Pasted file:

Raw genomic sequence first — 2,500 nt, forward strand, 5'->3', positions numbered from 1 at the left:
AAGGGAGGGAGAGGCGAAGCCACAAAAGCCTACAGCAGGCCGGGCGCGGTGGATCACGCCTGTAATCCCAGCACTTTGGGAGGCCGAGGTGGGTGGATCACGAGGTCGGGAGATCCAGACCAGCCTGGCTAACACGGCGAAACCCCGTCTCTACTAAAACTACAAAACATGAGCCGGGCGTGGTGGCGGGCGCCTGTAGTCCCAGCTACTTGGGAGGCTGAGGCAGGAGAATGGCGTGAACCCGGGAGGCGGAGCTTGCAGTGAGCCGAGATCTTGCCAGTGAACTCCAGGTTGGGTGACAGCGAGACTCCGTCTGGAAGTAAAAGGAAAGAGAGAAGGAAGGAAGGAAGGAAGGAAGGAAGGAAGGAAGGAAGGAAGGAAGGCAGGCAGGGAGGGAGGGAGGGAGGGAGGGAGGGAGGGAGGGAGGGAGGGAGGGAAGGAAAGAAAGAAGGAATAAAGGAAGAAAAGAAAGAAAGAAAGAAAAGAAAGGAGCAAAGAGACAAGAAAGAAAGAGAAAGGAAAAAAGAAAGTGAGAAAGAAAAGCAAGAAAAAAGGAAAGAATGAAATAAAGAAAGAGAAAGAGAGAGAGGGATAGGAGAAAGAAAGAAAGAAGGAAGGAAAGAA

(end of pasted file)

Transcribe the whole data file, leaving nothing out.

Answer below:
Raw genomic sequence first — 2,500 nt, forward strand, 5'->3', positions numbered from 1 at the left:
AAGGGAGGGAGAGGCGAAGCCACAAAAGCCTACAGCAGGCCGGGCGCGGTGGATCACGCCTGTAATCCCAGCACTTTGGGAGGCCGAGGTGGGTGGATCACGAGGTCGGGAGATCCAGACCAGCCTGGCTAACACGGCGAAACCCCGTCTCTACTAAAACTACAAAACATGAGCCGGGCGTGGTGGCGGGCGCCTGTAGTCCCAGCTACTTGGGAGGCTGAGGCAGGAGAATGGCGTGAACCCGGGAGGCGGAGCTTGCAGTGAGCCGAGATCTTGCCAGTGAACTCCAGGTTGGGTGACAGCGAGACTCCGTCTGGAAGTAAAAGGAAAGAGAGAAGGAAGGAAGGAAGGAAGGAAGGAAGGAAGGAAGGAAGGAAGGAAGGCAGGCAGGGAGGGAGGGAGGGAGGGAGGGAGGGAGGGAGGGAGGGAGGGAGGGAAGGAAAGAAAGAAGGAATAAAGGAAGAAAAGAAAGAAAGAAAGAAAAGAAAGGAGCAAAGAGACAAGAAAGAAAGAGAAAGGAAAAAAGAAAGTGAGAAAGAAAAGCAAGAAAAAAGGAAAGAATGAAATAAAGAAAGAGAAAGAGAGAGAGGGATAGGAGAAAGAAAGAAAGAAGGAAGGAAAGAA